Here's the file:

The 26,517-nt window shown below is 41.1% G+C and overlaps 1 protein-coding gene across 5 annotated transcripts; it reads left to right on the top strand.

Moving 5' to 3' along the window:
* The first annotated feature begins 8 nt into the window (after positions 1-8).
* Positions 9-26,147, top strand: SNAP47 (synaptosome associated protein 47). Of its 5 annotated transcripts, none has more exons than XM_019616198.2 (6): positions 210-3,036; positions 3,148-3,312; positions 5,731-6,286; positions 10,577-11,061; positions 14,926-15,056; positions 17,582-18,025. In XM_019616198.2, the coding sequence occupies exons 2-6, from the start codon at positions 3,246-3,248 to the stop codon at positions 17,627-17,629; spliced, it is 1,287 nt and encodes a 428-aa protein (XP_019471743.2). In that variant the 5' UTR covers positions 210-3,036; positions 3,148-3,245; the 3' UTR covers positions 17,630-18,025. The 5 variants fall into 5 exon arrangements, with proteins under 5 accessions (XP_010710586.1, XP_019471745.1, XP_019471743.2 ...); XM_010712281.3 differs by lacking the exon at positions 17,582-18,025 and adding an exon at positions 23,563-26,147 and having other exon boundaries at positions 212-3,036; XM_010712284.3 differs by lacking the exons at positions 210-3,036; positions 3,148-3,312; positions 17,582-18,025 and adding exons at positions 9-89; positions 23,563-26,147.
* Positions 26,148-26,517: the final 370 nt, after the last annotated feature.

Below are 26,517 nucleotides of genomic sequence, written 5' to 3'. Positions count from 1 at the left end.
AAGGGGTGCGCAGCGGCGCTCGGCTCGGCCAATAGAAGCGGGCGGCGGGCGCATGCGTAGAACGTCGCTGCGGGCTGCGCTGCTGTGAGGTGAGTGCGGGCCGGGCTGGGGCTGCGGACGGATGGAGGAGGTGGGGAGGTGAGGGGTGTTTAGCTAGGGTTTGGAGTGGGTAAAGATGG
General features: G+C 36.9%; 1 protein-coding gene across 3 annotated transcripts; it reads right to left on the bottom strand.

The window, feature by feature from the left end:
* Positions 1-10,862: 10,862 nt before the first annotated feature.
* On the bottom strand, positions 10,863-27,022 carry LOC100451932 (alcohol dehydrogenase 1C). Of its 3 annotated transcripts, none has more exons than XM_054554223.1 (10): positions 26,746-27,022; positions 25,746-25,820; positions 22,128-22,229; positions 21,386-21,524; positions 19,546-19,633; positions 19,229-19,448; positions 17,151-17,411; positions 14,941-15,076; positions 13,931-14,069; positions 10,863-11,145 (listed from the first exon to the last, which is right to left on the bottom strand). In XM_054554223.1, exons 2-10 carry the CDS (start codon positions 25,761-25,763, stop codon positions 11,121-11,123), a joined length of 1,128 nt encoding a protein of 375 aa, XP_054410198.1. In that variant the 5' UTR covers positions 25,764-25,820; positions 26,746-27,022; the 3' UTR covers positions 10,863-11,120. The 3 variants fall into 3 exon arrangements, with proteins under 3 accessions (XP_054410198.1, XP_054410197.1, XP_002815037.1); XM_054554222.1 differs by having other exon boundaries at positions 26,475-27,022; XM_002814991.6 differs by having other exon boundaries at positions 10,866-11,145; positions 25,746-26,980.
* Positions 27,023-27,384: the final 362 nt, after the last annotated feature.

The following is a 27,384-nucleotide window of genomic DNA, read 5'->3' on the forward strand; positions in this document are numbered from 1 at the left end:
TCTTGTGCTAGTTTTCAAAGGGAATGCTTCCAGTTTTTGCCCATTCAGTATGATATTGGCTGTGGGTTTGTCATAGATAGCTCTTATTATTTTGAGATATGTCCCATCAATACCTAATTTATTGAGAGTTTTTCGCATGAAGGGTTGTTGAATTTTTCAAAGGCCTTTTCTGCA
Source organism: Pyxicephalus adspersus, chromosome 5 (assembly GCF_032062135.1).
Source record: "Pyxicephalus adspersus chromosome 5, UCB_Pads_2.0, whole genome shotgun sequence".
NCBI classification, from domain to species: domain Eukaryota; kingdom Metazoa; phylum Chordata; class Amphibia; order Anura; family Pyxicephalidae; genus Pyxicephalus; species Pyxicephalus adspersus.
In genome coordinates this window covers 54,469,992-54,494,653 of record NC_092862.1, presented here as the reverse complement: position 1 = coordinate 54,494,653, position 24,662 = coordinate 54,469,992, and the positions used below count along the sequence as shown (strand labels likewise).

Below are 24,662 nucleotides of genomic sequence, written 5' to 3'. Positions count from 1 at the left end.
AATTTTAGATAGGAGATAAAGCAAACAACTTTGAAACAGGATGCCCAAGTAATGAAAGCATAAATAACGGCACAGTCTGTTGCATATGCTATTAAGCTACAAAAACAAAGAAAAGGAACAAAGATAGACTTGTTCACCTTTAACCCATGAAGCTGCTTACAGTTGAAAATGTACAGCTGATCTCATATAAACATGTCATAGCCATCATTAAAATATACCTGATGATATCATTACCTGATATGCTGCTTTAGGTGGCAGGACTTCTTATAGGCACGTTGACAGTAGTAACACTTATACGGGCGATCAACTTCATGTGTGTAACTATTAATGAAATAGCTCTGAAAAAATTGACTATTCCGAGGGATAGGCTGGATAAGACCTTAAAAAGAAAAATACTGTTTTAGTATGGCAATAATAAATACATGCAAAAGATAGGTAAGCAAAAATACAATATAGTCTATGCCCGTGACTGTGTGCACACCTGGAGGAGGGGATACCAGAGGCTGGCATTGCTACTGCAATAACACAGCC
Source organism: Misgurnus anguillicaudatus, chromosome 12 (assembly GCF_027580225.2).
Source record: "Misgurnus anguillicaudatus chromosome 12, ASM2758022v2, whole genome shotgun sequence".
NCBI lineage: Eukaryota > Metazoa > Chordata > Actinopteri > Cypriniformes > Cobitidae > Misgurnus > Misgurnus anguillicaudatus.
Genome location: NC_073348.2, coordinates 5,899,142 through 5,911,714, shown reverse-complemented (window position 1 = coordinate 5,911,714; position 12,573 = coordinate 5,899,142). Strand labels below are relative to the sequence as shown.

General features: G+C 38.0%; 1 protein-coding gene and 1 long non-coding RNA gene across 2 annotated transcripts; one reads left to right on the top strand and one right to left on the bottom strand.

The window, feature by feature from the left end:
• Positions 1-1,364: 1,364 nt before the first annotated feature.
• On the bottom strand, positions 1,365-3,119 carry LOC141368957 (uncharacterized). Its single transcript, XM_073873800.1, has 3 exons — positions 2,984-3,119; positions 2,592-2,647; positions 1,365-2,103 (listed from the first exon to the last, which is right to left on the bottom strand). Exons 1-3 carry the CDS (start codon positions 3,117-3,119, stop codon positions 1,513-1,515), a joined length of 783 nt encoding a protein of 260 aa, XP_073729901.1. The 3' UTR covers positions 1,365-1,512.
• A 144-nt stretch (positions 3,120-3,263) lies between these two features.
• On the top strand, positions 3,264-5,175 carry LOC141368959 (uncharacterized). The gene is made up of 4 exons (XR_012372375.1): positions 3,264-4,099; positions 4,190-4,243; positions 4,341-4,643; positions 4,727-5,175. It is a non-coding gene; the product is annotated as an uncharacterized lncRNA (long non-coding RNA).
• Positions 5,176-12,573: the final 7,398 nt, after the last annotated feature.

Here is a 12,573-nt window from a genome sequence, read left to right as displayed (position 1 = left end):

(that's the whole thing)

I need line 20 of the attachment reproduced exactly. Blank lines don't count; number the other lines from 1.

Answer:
AATTTTAGATAGGAGATAAAGCAAACAACTTTGAAACAGGATGCCCAAGTAATGAAAGCATAAATAACGGCACAGTCTGTTGCATATGCTATTAAGCTACAAAAACAAAGAAAAGGAACAAAGATAGACTTGTTCACCTTTAACCCATGAAGCTGCTTACAGTTGAAAATGTACAGCTGATCTCATATAAACATGTCATAGCCATCATTAAAATATACCTGATGATATCATTACCTGATATGCTGCTTTAGGTGGCAGGACTTCTTATAGGCACGTTGACAGTAGTAACACTTATACGGGCGATCAACTTCATGTGTGTAACTATTAATGAAATAGCTCTGAAAAAATTGACTATTCCGAGGGATAGGCTGGATAAGACCTTAAAAAGAAAAATACTGTTTTAGTATGGCAATAATAAATACATGCAAAAGATAGGTAAGCAAAAATACAATATAGTCTATGCCCGTGACTGTGTGCACACCTGGAGGAGGGGATACCAGAGGCTGGCATTGCTACTGCAATAACACAGCC